Some of you might remember my story of the necklace – the necklace I stole right out of a classmate’s desk when I was in the third grade. I never returned the necklace to its owner, and I never admitted to anyone that I stole it until I wrote about it on my blog, nearly thirty-five years later.
Two years ago on Easter Sunday afternoon I opened my in-box to discover an email from a former classmate. She’d come across my blog, read the story about the stolen necklace – her necklace, as it turned out – and wrote to tell me that she was, in fact, the girl.
Her tone was less-than-pleased, as you can imagine. I read her brief email three times, my stomach churning more with each word. And as I read, I realized I had never once considered her story in the three decades that had passed.
So wrapped up in my own guilt and spiritual angst, I never once considered how she must have felt the day she realized her necklace was gone, stolen by a classmate right out of her own desk. I never once imagined how she’d felt betrayed, targeted, isolated and scorned. And I never considered how she might feel should she read about the incident thirty-five years later – how it might open old wounds, tear open scars never entirely healed.
I was reminded of that stolen necklace once again when I read the familiar story of Jacob and Esau this week. It’s hard for me to get past Jacob’s behavior in this story. It’s difficult to understand how God could bless such an obviously flawed and deceitful person. Until, that is, I remember my own story of deceit. Like me, I suspect Jacob never considered his father’s or brother’s feelings when he deceived them. I suspect he acted only for himself, never once considering the wounds he would leave behind in his wake.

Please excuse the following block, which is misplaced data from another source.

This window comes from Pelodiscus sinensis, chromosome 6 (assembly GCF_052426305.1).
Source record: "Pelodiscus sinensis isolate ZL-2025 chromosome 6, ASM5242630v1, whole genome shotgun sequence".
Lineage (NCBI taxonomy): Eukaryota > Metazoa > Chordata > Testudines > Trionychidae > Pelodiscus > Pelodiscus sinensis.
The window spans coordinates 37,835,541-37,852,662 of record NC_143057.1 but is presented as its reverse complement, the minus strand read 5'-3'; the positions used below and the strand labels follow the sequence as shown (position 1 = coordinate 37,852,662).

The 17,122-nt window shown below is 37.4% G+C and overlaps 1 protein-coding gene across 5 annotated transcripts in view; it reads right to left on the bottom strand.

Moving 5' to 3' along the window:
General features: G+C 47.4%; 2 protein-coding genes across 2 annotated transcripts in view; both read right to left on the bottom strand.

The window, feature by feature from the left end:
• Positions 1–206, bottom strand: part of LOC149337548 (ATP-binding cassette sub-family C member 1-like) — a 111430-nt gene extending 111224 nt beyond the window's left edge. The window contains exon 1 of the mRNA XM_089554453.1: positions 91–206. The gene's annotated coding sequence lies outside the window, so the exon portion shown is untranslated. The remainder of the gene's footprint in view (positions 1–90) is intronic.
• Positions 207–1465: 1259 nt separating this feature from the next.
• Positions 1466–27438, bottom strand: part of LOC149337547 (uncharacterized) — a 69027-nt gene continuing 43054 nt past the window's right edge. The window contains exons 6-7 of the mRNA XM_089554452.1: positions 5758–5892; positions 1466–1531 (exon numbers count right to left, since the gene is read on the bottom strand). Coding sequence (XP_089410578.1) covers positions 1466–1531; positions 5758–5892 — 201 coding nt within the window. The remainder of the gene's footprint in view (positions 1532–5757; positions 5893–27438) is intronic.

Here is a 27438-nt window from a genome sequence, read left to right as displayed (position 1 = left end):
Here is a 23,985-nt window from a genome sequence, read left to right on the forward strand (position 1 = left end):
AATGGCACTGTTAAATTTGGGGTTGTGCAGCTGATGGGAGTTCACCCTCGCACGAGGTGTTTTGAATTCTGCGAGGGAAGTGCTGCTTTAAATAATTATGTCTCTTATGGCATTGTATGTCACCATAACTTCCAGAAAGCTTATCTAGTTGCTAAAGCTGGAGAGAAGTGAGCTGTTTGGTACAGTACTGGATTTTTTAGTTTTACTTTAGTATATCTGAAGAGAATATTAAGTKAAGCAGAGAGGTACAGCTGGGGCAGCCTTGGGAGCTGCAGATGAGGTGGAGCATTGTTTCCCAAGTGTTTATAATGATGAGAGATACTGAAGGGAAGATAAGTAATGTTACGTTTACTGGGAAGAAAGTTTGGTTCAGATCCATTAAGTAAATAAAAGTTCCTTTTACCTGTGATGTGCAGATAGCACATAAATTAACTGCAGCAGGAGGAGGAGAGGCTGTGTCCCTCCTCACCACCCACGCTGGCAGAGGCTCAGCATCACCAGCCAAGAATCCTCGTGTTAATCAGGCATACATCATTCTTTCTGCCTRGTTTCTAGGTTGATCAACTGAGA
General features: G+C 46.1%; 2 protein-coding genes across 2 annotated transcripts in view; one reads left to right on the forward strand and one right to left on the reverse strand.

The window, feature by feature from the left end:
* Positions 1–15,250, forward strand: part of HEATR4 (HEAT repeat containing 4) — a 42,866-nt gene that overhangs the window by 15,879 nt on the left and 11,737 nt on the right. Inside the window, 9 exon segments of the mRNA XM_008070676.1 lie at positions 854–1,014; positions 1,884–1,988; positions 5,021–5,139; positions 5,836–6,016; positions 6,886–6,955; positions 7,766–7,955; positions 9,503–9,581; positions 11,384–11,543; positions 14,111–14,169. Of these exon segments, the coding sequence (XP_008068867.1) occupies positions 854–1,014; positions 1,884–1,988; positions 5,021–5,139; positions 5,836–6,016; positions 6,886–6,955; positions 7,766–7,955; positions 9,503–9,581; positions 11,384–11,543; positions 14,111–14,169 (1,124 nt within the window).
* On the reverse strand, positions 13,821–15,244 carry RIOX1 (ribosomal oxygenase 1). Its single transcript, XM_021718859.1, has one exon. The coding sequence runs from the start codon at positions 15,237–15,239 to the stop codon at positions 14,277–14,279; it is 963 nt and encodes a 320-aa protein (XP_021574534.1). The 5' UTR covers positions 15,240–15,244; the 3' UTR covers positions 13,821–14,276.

The grace in this story comes later, years later, when Jacob repents and Esau unexpectedly forgives. Likewise, the grace in my own story of brokenness came years later too, when, on Easter Sunday, I finally repented and my classmate forgave.
After I received her initial email, I agonized for a few hours before I finally replied to my former classmate, apologizing not only for stealing her necklace, but also for wounding her. She graciously accepted my apology, noting that it was a long time ago. Apologies not necessary, she insisted. “I wish you peace, love and happiness for the rest of your life,” she wrote at the end of her last email. And I know it sounds silly because it happened forever ago, but I felt gratitude and relief when I read those words on my computer screen. Probably much like the gratitude and relief Jacob felt when his brother forgave him.
Every time I read the story of Jacob and Esau, I forget that God’s plan is much bigger than any I can ever envision. I forget that he is always working to bring everything together for good, no matter how bad, how ugly or how broken it all looks at the start. Jacob was prepared to receive his brother’s ire, but he received only forgiveness and love instead. I was prepared to suffer the consequences of my wrongdoing, but I received forgiveness and love instead. In both cases, God turned a bad decision into an unexpected and undeserved blessing. He turned grit into grace.
Question for Reflection:
Can you think of an experience in your own life in which God turned a bad decision into a blessing, grit into grace?
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